Protein Shape Effects
Protein−protein interactions are usually studied in dilute buffered solutions with macromolecule concentrations of <10 g/L. In cells, however, the macromolecule concentration can exceed 300 g/L, resulting in nonspecific interactions between macromolecules. These interactions can be divided into hard-core steric repulsions and "soft" chemical interactions.
In work published in PNAS, researchers in the Pielak Group, collaborating with researchers from the Department of Biochemistry & Biophysics, Lineberger Comprehensive Cancer Center, and the Integrative Program for Biological and Genome Sciences, all here at UNC, test a hypothesis from scaled particle theory; the influence of hard-core repulsions on a protein dimer depends on its shape.
Lab members tested the idea using a side-by-side dumbbell-shaped dimer and a domain-swapped ellipsoidal dimer. Both dimers are variants of the B1 domain of protein G and differ by only three residues. The results from the relatively inert synthetic polymer crowding molecules, Ficoll and PEG, support the hypothesis, indicating that the domain-swapped dimer is stabilized by hard-core repulsions while the side-by-side dimer shows little to no stabilization.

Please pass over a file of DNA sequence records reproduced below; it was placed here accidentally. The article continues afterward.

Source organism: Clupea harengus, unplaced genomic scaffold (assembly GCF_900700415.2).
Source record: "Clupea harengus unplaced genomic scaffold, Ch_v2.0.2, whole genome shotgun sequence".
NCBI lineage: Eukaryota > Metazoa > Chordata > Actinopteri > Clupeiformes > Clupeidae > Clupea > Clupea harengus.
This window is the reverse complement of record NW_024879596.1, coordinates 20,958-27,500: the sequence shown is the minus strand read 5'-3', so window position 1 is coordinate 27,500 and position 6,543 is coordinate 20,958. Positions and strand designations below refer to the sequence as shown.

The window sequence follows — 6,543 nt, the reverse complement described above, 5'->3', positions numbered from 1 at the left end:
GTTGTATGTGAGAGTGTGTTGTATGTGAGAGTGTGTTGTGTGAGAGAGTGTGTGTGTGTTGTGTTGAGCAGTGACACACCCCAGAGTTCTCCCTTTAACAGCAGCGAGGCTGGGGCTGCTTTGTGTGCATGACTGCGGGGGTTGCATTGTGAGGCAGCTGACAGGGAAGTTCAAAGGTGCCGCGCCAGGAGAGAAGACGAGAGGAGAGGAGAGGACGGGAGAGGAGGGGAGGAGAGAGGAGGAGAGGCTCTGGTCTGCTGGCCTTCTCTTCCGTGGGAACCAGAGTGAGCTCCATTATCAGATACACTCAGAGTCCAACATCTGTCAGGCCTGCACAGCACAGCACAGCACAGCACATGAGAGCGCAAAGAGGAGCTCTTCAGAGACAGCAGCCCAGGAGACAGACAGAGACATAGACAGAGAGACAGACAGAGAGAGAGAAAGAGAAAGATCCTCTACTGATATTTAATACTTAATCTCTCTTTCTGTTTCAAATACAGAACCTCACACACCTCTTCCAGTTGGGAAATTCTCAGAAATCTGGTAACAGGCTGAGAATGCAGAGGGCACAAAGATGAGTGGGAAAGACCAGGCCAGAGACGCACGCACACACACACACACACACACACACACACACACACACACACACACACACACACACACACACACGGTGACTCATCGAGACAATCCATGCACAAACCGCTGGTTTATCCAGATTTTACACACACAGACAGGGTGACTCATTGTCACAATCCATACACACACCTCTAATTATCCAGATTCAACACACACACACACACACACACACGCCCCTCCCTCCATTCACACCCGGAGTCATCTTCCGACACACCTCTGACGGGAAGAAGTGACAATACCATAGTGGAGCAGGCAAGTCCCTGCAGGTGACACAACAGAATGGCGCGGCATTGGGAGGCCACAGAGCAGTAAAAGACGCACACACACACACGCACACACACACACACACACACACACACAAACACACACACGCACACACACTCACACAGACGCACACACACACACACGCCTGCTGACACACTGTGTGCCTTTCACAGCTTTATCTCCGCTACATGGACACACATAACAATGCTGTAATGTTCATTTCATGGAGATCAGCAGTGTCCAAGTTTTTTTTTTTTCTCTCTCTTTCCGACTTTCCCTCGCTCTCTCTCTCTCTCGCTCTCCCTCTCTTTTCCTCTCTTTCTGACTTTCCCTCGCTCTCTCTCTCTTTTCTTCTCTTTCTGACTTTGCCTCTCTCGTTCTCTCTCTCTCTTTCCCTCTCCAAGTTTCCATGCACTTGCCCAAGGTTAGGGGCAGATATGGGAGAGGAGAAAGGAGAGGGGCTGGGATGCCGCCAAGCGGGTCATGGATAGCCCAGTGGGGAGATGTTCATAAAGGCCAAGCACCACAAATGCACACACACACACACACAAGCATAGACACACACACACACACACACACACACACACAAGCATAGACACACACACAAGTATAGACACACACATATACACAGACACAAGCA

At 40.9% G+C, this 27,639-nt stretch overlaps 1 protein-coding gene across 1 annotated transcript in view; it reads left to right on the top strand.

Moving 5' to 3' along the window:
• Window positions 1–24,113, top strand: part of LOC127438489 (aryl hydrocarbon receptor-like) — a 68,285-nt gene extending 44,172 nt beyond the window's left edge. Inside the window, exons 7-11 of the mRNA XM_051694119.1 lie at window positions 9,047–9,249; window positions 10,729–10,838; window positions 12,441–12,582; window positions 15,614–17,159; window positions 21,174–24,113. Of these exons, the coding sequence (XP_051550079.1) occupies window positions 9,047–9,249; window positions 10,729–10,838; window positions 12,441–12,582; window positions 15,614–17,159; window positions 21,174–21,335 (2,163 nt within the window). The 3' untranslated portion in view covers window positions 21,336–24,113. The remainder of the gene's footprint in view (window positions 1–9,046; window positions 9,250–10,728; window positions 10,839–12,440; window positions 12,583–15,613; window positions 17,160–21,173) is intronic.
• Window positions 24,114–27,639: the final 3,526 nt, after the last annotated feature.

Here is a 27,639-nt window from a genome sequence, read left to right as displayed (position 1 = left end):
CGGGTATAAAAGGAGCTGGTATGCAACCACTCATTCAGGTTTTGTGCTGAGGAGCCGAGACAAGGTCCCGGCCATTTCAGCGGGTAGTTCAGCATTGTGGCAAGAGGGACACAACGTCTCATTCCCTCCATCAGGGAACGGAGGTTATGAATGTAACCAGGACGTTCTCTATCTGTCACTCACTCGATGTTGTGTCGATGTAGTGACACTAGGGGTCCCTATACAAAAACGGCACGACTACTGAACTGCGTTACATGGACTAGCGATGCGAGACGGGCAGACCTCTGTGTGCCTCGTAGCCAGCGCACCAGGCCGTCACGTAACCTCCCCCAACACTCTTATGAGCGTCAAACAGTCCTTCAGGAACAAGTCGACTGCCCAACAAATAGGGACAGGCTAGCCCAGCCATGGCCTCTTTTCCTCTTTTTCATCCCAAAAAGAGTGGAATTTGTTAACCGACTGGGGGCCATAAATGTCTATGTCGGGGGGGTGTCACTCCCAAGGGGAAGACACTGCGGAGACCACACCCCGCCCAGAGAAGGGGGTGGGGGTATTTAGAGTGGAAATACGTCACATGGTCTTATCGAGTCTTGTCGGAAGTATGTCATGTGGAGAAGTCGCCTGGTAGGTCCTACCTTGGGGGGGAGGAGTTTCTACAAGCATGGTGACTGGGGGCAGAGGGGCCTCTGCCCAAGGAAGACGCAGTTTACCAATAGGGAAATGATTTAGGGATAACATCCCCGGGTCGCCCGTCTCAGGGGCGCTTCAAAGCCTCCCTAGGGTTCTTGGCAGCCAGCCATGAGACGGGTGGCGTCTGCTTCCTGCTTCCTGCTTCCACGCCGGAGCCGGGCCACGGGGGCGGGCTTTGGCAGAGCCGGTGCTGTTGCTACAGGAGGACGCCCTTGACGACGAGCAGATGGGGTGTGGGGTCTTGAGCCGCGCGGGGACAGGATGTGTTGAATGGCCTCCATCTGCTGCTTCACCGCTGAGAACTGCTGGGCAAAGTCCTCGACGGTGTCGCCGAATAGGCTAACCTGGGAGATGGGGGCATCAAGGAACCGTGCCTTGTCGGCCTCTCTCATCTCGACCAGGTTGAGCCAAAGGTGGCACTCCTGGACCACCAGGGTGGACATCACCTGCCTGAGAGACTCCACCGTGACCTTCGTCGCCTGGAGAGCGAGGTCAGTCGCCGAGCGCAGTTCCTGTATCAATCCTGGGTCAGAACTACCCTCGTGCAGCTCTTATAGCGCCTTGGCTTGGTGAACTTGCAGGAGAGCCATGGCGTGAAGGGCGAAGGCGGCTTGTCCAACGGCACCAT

Members of the Pielak Group also show that protein cosolutes, which interact primarily through nonspecific chemical interactions, have the same small effect on both dimers. Their results suggest that the shape of the protein dimer determines the influence of hard-core repulsions, providing cells with a mechanism for regulating protein−protein interactions.